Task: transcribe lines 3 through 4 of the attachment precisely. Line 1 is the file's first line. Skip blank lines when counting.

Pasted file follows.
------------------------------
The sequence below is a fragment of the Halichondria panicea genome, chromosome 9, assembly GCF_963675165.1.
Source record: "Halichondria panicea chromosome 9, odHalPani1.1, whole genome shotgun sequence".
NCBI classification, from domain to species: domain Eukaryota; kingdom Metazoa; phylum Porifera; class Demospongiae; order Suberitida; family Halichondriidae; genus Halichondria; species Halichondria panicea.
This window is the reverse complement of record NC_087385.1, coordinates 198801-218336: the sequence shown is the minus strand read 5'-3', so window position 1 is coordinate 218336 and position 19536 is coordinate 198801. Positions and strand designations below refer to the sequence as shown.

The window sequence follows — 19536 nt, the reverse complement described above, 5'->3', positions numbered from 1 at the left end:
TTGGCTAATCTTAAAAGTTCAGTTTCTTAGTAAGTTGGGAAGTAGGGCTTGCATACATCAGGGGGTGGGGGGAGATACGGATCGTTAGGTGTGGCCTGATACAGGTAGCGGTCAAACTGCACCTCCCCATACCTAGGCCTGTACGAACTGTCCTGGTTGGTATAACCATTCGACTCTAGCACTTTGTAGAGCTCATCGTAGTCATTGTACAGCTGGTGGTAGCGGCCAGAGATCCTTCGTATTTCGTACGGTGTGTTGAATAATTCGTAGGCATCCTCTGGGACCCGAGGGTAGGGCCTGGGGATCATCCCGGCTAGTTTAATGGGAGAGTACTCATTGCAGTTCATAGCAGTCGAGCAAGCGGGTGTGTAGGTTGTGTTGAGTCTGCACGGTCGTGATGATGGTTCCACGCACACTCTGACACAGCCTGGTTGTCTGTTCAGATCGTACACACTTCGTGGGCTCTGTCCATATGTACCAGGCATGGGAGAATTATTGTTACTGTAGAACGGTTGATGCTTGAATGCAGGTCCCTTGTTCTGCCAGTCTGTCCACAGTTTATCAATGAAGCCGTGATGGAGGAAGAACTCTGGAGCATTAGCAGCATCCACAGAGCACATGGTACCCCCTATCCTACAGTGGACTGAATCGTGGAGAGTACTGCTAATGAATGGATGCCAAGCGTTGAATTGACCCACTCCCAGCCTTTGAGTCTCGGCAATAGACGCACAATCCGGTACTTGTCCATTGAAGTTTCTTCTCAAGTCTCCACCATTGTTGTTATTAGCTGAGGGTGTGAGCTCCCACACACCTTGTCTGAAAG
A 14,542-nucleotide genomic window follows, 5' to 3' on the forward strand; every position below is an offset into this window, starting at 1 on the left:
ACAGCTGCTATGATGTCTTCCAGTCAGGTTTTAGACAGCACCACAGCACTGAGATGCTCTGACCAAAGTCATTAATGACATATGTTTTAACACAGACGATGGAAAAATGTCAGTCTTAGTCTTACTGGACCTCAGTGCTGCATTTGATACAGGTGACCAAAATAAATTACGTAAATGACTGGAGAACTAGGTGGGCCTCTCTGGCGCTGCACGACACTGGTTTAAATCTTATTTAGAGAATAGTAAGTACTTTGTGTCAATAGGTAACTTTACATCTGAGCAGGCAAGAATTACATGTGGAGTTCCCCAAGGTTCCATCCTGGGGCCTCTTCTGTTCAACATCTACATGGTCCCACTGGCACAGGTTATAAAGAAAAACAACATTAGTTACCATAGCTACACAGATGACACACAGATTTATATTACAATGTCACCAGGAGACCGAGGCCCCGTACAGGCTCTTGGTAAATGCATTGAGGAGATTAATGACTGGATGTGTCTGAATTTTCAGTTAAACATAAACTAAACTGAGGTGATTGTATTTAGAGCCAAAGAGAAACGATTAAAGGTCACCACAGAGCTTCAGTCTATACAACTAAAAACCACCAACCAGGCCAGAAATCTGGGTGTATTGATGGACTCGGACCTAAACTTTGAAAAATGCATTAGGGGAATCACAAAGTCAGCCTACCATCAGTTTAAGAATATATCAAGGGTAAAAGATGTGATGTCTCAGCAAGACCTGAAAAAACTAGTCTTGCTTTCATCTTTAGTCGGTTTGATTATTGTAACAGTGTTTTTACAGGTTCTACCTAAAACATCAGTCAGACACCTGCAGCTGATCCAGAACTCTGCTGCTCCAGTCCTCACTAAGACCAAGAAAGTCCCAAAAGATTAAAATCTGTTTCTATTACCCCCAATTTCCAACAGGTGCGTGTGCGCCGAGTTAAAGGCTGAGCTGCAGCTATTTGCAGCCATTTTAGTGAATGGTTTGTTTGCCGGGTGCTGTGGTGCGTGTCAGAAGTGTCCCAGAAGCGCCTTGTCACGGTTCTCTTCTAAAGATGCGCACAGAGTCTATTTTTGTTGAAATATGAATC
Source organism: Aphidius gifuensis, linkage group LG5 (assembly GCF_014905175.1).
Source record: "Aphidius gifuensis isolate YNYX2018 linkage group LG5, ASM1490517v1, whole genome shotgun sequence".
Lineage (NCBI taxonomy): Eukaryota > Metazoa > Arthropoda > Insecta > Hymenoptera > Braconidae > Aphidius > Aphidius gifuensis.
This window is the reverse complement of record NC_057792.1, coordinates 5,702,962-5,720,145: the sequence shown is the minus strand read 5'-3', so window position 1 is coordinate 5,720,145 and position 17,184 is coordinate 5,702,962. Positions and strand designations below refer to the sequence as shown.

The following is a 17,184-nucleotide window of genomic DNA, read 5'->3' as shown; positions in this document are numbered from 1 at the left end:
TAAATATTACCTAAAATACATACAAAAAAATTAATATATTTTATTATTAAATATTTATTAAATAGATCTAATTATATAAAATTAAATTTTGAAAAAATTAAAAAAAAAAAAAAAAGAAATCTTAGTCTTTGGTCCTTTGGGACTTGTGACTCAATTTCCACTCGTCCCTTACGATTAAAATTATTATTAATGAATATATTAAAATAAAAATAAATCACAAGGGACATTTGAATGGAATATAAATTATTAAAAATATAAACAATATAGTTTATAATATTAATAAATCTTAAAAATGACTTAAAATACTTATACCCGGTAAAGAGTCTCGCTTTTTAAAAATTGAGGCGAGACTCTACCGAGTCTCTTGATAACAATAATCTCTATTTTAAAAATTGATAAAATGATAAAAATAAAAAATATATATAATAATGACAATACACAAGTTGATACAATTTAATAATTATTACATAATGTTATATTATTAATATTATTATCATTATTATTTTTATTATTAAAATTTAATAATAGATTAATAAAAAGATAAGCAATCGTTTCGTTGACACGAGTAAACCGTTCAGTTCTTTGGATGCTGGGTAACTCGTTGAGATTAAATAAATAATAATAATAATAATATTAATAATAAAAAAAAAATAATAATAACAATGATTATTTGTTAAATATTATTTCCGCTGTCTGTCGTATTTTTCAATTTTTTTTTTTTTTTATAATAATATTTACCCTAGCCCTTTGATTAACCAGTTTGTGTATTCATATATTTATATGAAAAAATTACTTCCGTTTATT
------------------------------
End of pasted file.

NCBI classification, from domain to species: domain Eukaryota; kingdom Metazoa; phylum Porifera; class Demospongiae; order Suberitida; family Halichondriidae; genus Halichondria; species Halichondria panicea.
This window is the reverse complement of record NC_087385.1, coordinates 198801-218336: the sequence shown is the minus strand read 5'-3', so window position 1 is coordinate 218336 and position 19536 is coordinate 198801. Positions and strand designations below refer to the sequence as shown.